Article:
National Sexual Assault Hotline at 1-800-656-HOPE
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Notice from the Office of Counseling and Accessibility. Due to COVID-19 concerns and social distancing requirements, all student appointments and faculty consults will be done virtually via Microsoft Teams. Please contact Julie Hartzler at 330-684-8923 or email firstname.lastname@example.org for counseling information or an accessibility appointment. You may also call the Smucker Learning Center front desk at 330-684-8960 or email email@example.com to request an appointment.
If you are experiencing a mental health emergency, please dial 911 for immediate assistance.
UA Wayne College has suspended face-to-face individual counseling, and psychological assessments. We will continue with individual counseling services via telephone counseling to reduce the spread COVID-19 (coronavirus).
COVID-19 (coronavirus) Resources:
Why do people come to counseling?
Students generally take on many roles and may encounter a great deal of stress (i.e. academic, financial, social, family, and work) while attending school. Many students encounter situations that are challenging and confusing and find that their usual way of dealing with problems may not be working. The focus of counseling at Wayne College is to help students with the normal, short-term issues. Students that have issues that are long-term in nature, chronic or those requiring specialized treatment will be assisted in locating a mental health provider in the community Some common concerns dealt with in counseling include:
Stress, low self-esteem or confidence, confusing and/or distressing feelings, relationship problems, poor academic performance, issues related to disabilities, recovery issues, anxiety, problems with eating and body image, depression, career exploration, identity issues, alcohol and substance abuse, sexual assault/abuse/harassment.
Counseling is a free service to currently enrolled students of Wayne College. Fees for all off-campus services will be the financial responsibility of the student.
For an appointment contact 330-684-8960 or 330-684-8900
Please complete and bring the Intake Form to your first appointment.
ULifeline is multi-resource site for mental health questions. It is a valuable online behavioral support network that gives you information about yourself and also provides information if you have questions or concerns about a friend. It is an anonymous one-stop online resource for a variety of mental health information.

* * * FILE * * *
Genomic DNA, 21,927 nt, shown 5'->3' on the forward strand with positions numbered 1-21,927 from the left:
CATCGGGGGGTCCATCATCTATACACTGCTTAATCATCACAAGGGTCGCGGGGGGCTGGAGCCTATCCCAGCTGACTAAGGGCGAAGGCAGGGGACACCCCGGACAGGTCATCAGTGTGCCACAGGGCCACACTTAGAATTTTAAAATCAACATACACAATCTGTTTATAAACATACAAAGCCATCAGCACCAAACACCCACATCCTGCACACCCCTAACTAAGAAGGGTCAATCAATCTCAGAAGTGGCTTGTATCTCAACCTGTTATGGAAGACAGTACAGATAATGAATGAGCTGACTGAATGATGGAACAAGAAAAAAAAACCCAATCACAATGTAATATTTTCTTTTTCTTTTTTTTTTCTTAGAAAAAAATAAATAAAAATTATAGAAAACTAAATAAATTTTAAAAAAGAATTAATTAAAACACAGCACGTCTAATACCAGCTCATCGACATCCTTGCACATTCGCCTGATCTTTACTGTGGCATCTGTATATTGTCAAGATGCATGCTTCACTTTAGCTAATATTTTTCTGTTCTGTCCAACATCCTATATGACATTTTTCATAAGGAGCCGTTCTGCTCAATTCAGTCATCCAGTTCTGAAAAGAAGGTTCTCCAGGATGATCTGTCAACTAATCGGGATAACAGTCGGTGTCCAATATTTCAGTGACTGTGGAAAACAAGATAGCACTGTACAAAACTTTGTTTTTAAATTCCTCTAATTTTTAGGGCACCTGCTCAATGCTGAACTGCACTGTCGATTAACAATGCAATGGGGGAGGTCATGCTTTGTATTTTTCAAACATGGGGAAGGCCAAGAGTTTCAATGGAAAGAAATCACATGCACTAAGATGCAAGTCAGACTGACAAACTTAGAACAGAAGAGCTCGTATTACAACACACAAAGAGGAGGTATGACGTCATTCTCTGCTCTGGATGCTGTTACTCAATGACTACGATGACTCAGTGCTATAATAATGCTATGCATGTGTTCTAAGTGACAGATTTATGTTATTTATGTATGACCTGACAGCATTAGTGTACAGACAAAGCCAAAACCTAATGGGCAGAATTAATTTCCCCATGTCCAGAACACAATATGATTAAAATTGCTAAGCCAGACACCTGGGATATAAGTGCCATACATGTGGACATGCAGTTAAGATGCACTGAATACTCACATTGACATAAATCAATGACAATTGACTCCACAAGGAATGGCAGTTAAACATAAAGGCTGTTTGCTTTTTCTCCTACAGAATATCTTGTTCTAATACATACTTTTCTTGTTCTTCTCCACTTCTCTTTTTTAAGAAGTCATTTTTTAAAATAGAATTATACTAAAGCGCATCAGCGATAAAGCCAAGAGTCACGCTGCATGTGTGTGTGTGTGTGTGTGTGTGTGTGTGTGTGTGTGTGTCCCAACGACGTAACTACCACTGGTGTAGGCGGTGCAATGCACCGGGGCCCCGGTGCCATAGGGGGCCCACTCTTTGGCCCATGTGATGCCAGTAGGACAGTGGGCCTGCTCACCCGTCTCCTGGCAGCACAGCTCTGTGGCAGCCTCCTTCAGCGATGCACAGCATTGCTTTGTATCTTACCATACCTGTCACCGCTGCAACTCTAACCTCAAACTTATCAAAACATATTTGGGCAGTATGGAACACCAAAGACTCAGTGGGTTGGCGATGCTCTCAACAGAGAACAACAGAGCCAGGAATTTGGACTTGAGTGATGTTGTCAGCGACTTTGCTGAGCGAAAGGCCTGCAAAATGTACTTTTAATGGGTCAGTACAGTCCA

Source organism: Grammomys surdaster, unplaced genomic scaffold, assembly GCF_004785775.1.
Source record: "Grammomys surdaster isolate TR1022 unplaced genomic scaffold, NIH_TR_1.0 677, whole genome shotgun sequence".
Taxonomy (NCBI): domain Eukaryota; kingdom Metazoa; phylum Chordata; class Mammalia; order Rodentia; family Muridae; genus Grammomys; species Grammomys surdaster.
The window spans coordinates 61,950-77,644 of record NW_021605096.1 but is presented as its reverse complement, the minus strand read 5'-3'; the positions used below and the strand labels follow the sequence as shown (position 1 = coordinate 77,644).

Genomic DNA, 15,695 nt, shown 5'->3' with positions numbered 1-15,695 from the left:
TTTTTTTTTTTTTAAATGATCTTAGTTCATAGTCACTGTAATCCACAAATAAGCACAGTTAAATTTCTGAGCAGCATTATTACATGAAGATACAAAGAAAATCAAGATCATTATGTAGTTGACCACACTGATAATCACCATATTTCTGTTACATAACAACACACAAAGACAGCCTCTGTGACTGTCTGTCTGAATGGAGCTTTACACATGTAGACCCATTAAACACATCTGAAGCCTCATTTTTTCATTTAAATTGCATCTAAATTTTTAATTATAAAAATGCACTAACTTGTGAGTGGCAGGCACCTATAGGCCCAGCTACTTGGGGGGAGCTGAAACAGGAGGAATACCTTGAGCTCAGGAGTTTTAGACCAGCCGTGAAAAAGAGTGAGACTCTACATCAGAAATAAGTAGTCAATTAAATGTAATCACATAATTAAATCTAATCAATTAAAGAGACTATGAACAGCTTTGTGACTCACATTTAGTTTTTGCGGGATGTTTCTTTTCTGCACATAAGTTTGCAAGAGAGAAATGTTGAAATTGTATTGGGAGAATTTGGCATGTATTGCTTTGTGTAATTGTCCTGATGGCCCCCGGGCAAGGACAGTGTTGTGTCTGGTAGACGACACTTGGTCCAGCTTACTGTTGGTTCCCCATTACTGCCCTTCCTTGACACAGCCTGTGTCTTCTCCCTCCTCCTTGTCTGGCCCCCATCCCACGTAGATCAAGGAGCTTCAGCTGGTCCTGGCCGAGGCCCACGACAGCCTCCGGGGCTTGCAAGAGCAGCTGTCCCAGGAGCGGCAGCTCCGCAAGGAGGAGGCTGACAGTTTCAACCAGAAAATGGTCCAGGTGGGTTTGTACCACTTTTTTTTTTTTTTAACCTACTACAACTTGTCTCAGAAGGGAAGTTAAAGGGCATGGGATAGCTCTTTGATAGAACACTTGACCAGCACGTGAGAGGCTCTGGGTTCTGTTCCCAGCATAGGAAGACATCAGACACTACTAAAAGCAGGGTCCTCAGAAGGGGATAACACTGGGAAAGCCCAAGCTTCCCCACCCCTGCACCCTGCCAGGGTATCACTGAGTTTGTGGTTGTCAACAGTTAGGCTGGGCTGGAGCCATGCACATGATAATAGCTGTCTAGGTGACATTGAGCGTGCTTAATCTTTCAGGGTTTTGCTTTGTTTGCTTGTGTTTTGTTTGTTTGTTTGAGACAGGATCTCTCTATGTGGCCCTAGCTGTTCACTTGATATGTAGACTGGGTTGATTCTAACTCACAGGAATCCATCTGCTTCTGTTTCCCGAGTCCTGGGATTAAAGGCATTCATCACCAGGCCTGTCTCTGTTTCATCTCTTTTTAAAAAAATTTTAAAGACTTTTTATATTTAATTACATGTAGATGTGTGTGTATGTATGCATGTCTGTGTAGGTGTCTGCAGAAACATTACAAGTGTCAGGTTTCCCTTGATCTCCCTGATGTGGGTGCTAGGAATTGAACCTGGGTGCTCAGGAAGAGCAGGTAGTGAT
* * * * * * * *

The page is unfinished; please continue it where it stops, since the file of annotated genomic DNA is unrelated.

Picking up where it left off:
What information does it provide?
Developed by Duke University Medical Center, the Self-e-Valuator is a screening program designed to help students uncover whether they, or a friend, are at risk for depression, suicide and several other disorders, including alcohol and drug dependence, eating disorders, generalized anxiety disorder and obsessive-compulsive disorder.
- Mental Health Reference Library
The mental health reference library provides quality, user-friendly information that has been reviewed and approved by medical experts at Harvard Medical School.
- Go Ask Alice!
Produced by health educators at Columbia University, this in-depth question-and-answer site contains an archive of hundreds of responses to anonymously-posed inquiries from college students around the world.
- Concerned About a Friend
This section, provided by the National Mental Health Association, describes the warning signs for depression and suicide, includes information regarding how to help a friend and lists resources for additional assistance.
- Drug Reference Database
The drug reference database provides information about prescription medications, potential drug interactions, as well as common side effects.
Who may use it?
College students are the primary audience for Ulifeline. The site, however, is available to anyone in the Wayne College community, including faculty, staff, coaches and administrators. Ulifeline is a confidential and secure web site. Individual visitors and users of the site remain anonymous.
Ulifeline was created by the Jed Foundation, a non-profit organization, committed to reducing the youth suicide rate and improving the mental health support provided to students by universities nation-wide. It was founded in 2000 by Phillip and Donna Satow, who lost their youngest son Jed, 20, a university sophomore to suicide in 1998.